Native Client: A Technology for Running Native Code on the Web

Monday, December 8, 2008 1:21 PM

Most native applications can access everything on your computer – including your files. This access means that you have to make decisions about which apps you trust enough to install, because a malicious or buggy application might harm your machine. Here at Google we believe you shouldn't have to choose between powerful applications and security. That's why we're working on Native Client, a technology that seeks to give Web developers the opportunity to make safer and more dynamic applications that can run on any OS and any browser. Today, we're sharing our technology with the research and security communities for their feedback to help make this technology more useful and more secure.

Our approach is built around a software containment system called the inner-sandbox that is designed to prevent unintended interactions between a native code module and the host system. The inner-sandbox uses static analysis to detect security defects in untrusted x86 code. Previously, such analysis has been challenging due to such practices as self-modifying code and overlapping instructions. In our work, we disallow such practices through a set of alignment and structural rules that, when observed, enable the native code module to be disassembled reliably and all reachable instructions to be identified during disassembly. With reliable disassembly as a tool, it's then feasible for the validator to determine whether the executable includes unsafe x86 instructions. For example, the validator can determine whether the executable includes instructions that directly invoke the operating system that could read or write files or subvert the containment system itself.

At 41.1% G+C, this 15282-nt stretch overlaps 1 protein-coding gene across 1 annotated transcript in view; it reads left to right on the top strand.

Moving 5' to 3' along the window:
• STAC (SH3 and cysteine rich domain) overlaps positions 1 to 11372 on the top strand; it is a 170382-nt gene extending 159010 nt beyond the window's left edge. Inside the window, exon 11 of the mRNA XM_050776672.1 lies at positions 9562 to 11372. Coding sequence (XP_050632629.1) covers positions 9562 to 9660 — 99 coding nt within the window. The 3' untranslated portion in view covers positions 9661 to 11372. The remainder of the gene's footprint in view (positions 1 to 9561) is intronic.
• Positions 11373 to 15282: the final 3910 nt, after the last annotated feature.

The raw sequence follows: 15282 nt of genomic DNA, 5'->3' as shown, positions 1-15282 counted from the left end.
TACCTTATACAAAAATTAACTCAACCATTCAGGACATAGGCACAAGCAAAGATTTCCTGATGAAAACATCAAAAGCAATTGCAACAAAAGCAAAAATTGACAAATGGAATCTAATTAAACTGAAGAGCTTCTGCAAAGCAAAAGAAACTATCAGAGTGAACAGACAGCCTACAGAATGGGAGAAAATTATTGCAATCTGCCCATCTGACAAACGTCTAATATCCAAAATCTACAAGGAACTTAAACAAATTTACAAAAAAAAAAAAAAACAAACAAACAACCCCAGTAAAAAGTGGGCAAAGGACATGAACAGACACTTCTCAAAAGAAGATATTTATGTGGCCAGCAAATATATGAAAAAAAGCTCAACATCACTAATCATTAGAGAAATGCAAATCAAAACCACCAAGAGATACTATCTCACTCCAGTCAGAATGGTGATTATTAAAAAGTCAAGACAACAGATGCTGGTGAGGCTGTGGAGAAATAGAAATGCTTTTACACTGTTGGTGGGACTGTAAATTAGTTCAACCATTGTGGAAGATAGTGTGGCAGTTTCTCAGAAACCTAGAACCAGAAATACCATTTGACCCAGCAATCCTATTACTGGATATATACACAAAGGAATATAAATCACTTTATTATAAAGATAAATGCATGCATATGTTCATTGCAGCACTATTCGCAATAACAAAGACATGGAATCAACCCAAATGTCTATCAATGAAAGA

To learn more and help test Native Client, check out our post on the Google Code blog as well as our developer site. Our developer site includes our research paper and of course the source for the project under the BSD license.

We look forward to hearing what you think!
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Ian Preston said...

Why don't you just use JPC? JPC was able to run native unmodified x86 code in Java 2 years ago. It also has the much stronger double security of the JVM and being an emulator.

VirtualBlackFox said...

Ian, i don't think that an emulator running in a VM (Even with JIT support) could come close to native execution (With the few alignment and instructions limits here) for any processor intensive application.

JPC claim 20% of native speed, Native Client claim 95% of native speed... When speaking about anything doing with Raytracing, FFTs, image processing or video processing it's a _really_ big gap.

And for any other use, if 20% of native speed is ok, why bother with anything else than javascript ? Especially with SpiderMonkey and V8 becoming common place in the future.

Anyway good work google.

James said...

I assume you are too young to remember Active/X and all the problems it created.

I'd rather see GWT support built into the browser providing smaller downloads and faster execution.

Matthew Flaschen said...

James, I assume you didn't read the paper. If you had, you would know they use a totally different security model, and don't assume NaCl authors are trustworthy (there isn't even a digital signature to fake).

Parveen said...

Good post